Ken also recognizes the impact that this illness is having on the community and he sees the potential for it to spread specifically to the Black community. While at a Black Forums meeting in San Francisco he urges Black leaders to pay attention and stop creating environments where Black men feel they have to live closeted lives. He knows that it will lead to the deaths of Black men, their wives, and children. In the process of his speech he declares that he is a proud gay Black man. He is met with extremely harsh words and his plea is virtually ignored. That moment serves as a predictor of the future for the Black community. There was an opportunity to be proactive and get ahead of this epidemic and prejudice stopped that from happening.

By the end of night two, it is 1985 and we are in the midst of a full-on epidemic. This disease is now impacting Haitians, poor people, drug users, and women, and children. The CDC has changed the name from GRID to AIDS. There are a significant number of new cases a day and hundreds have already died. Ken and Richard test positive and vow to fight together. Cleve continues to organize the community and urges people to never forget those who have died. At a rally he encourages everyone to write the names of loved ones lost and put them on the wall. He chants “write their names, write their names, write their names. “ It is during that moment that Cleve looks up at all the names and realizes it should be a quilt. And that is how the idea for the AIDS Memorial Quilt was born.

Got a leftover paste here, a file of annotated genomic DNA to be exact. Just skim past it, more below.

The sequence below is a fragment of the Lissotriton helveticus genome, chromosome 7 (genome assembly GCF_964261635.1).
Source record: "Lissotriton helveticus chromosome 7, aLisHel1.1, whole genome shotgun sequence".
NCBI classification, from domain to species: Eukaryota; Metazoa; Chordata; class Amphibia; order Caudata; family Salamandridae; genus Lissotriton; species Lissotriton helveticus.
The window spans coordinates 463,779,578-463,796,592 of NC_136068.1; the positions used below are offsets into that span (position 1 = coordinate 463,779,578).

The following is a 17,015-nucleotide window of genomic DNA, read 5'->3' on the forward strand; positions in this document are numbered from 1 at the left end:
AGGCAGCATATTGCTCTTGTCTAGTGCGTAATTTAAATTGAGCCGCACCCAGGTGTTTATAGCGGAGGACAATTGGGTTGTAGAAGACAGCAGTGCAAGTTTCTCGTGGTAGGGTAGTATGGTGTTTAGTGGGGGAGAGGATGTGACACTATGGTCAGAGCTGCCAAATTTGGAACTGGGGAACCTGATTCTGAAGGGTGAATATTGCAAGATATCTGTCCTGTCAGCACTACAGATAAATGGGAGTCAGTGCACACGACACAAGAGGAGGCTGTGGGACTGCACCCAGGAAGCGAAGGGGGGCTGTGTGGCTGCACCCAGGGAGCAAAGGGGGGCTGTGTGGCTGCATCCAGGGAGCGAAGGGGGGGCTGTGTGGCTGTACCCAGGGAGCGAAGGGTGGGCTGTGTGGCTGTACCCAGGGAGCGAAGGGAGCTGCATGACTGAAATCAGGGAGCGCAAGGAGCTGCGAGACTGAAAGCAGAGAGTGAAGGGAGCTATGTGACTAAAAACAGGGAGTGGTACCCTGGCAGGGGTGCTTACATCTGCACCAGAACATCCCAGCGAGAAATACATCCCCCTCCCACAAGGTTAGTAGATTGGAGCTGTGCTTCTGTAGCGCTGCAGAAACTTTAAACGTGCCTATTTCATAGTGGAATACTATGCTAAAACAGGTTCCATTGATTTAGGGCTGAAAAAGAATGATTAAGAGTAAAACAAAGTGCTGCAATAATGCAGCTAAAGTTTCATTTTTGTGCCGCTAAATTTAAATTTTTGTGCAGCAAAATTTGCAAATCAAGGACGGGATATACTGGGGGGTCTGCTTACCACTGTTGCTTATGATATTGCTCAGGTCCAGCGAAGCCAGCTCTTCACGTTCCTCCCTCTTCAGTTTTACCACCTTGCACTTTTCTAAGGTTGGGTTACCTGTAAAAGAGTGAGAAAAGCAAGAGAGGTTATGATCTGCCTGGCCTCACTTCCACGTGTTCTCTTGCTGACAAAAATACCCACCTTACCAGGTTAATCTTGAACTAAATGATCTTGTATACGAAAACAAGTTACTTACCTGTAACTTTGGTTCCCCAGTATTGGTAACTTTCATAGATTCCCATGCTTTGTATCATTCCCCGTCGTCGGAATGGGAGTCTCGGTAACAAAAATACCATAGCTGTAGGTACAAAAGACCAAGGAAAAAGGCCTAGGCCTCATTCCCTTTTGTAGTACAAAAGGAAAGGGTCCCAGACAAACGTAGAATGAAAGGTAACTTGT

Getting through these two hours was particularly tough. I have watched many movies about the HIV/AIDS epidemic but this one felt different. I was able to see this through the eyes of the common, everyday person. This story is portrayed in the midst of everyday life and it was subtle yet powerful. There were no grandiose speeches or major montages. It was just people and the tragedy of real life that was the Eighties. The unknown, the suffering, and the pain of watching people pass away day after day. It is a reminder of why I do the work that I do. For the sake of all those lost and all those still living we must keep going. We can never ever go back to those years. We must keep moving forward. See you next time.